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I asked a question here on whether the practice of creating a 'Ghost Wall', a practice presented in historical fiction, and in some sources as a historical fact has any historicity to it, or whether it is purely a literary trope.

The question seems to have caused some confusion as to what I'm asking for and whether the question belongs in the History Stack Exchange altogether; as of writing it's been fairly evenly upvoted and downvoted.

So, how could I have proposed this question in a way that wouldn't have caused these issues?

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    I share your confusion. I thought the question was clear, well researched & pertinent. I am glad you asked here, and look forward to the answers. At the moment, my money is on "members needed more caffeine". <grin> – Mark C. Wallace Sep 7 '18 at 11:06
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As I didn't downvote and as I am unable to read people's minds I can not give a precise reason for the votes.

What I can give is a suggestion for a possible improvement:

The question took historical fiction and gave numerous examples of how the concept has been used. It seems to be a popular one.

When I read a question on HistorySE I like to see the effort an asker made in his own research into the topic documented. That has been done in this question as I just wrote.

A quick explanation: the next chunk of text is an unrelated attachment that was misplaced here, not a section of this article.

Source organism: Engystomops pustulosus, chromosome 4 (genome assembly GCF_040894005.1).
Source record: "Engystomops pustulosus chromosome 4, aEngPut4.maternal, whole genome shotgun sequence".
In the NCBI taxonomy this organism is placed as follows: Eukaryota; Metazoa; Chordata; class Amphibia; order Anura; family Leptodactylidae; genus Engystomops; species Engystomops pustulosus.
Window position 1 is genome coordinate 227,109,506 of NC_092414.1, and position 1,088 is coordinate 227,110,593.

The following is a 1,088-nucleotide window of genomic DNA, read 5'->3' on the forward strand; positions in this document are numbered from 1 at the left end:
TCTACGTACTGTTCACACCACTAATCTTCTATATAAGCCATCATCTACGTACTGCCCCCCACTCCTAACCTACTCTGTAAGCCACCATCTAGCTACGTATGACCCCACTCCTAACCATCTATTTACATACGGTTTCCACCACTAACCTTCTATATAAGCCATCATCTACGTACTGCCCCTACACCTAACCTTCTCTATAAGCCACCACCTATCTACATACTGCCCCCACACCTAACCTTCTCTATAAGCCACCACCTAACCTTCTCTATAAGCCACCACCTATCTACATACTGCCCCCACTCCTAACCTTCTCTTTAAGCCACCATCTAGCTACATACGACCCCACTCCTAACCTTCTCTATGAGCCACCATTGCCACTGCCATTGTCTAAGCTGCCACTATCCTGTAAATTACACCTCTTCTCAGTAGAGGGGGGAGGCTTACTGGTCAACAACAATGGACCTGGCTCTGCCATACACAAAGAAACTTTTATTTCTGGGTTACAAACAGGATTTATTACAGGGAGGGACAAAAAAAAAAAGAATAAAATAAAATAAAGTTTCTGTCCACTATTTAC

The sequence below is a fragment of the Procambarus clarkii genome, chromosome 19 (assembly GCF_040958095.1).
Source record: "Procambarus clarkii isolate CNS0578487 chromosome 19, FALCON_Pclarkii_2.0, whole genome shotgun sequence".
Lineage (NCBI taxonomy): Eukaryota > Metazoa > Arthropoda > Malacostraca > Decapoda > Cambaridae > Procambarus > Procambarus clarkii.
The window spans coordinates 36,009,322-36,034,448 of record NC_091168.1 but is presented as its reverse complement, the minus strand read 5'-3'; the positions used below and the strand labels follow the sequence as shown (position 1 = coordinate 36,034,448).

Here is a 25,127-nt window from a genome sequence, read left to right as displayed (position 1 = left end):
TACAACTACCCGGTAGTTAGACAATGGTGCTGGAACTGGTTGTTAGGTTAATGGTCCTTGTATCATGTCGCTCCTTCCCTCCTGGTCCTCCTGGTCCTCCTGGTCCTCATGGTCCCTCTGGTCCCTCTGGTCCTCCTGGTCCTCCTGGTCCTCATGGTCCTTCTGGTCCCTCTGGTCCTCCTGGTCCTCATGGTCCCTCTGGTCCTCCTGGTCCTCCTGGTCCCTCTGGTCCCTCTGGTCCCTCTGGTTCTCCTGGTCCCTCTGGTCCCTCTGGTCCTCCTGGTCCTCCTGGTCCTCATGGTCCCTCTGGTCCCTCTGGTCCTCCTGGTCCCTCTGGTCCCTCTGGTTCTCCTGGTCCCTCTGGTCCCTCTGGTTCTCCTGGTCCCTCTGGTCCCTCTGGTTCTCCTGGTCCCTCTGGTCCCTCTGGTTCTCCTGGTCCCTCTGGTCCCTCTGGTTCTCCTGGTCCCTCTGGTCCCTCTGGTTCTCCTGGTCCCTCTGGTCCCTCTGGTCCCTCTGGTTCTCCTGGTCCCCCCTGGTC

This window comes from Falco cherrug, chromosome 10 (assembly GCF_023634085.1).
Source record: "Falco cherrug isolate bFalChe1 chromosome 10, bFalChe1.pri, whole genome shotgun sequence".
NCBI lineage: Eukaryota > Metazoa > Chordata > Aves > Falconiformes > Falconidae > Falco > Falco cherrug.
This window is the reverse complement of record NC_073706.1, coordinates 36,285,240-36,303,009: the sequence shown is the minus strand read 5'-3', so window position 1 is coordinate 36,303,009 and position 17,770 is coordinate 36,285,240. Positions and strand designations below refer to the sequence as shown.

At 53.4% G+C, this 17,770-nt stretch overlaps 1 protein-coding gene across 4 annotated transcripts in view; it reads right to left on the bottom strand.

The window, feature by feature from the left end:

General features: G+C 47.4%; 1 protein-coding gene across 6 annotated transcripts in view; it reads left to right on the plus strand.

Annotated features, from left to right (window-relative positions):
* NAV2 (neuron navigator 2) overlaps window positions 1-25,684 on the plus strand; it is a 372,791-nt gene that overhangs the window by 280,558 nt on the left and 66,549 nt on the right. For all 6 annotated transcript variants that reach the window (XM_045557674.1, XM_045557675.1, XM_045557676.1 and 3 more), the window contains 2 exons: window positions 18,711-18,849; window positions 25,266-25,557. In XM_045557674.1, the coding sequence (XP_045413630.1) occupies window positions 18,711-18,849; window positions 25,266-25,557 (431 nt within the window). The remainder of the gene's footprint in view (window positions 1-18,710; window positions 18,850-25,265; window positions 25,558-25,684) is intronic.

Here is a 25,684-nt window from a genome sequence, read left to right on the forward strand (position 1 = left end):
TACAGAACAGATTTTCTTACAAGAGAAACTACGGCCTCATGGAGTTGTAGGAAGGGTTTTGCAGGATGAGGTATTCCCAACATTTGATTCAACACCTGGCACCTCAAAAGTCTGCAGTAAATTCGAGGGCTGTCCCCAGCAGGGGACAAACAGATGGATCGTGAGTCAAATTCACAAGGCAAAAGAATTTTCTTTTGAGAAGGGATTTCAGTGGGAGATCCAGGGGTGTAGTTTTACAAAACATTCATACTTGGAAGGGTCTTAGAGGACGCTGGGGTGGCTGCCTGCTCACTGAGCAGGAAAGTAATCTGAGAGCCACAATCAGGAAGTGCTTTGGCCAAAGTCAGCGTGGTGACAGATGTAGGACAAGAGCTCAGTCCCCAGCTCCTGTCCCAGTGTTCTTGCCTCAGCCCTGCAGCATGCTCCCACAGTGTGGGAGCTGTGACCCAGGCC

With one caveat: there is no evidence for researching this into the non-fictional history part.
It may be that some misread this as purely speculative asking for confirmation from some nonsensical fantasy novels or games.

Looking or scientific evidence in this case is not easy googling and an emphasis on "tried and failed" or "this seems strange" would have calmed my mind, I had been so overly critical as I just speculated some might have been.

In other words:
The question came from historical fiction, which is fine, but may have been a bit lacking in documenting prior research into the actual problem domain, which is historical research. That is in this case a minor problem in my view. But can be a much bigger one in some other questions.

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    Thank you, I do mention doing a survey of Aldhouse-Green's (Professor of Archaeology at Cardiff University) work as she is a prominent writer on Iron Age religion and ritual, I should have expanded on this though as reading over I can imagine someone assuming she's another fiction author. Of course, as I mention I didn't find anything, which is difficult to expand on. – Charlie Tizzard Ó Kevlahan Sep 7 '18 at 13:29
  • @CharlieTizzardÓKevlahan Also my guess. It's just too close and unprominent after Moss (that book is reviewed as "she also does non-fiction" but is another novel) – LangLangC Sep 7 '18 at 13:48

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